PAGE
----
Increasing stringency requires lead time to develop effective measures so work needs to resume immediately on setting targets and timeframes through the National Building Energy Standard-Setting, Assessment and Rating Framework. The Coalition of Australian Governments (COAG) has decided not to proceed with the proposed 2015 update to Section J, which was to have a major increase in stringency for non-residential buildings. Such an incremental change would need to be preceded by a technical review of the current requirements to determine which regulations would have the greatest scope for cost effective change. My electrical engineer colleagues regularly design reasonably efficient lighting layouts that use half the lighting power allowed under Section J6, while our experience is that architects are consistently coming up against the limits of the glazed area allowances in the Section J2 glazing calculator. It is clear that the Section J requirements over-regulate in some areas, yet are lax in other areas, requiring excessive design time in compliance calculations, which ultimately have no impact on improving standard industry practice.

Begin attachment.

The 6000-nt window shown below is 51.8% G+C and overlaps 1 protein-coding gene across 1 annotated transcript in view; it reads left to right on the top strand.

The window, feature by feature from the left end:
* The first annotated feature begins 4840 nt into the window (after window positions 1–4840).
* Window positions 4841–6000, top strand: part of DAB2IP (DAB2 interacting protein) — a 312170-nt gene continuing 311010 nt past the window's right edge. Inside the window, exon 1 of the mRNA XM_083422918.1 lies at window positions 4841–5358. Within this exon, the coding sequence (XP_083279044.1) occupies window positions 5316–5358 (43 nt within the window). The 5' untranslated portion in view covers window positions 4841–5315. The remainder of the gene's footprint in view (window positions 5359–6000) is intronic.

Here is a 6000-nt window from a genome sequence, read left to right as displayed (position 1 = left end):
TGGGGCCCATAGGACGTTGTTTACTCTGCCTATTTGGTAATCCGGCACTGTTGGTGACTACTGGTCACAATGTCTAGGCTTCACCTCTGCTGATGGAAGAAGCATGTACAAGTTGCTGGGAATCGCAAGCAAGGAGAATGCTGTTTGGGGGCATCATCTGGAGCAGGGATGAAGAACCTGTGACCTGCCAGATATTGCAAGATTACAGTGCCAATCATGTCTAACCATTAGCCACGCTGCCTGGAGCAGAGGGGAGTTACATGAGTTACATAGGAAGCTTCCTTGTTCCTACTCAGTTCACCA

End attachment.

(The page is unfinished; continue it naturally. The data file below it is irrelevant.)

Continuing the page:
To avoid a repeat of the rushed implementation of the Section J update in the 2010 edition of the Building Code of Australia, technical development of new provisions needs to begin now. The building design and construction industry need to be given adequate lead time to provide regulators with feedback on draft provisions and to be able to familiarise themselves with the changes before they are adopted in the Code. Forewarning to industry of major changes planned for the UK counterpart to Section J – Part L – was given by the UK government many years in advance. Australia is one of the world’s highest per capita greenhouse emitters, so we need long term planning to address our building stock’s emissions.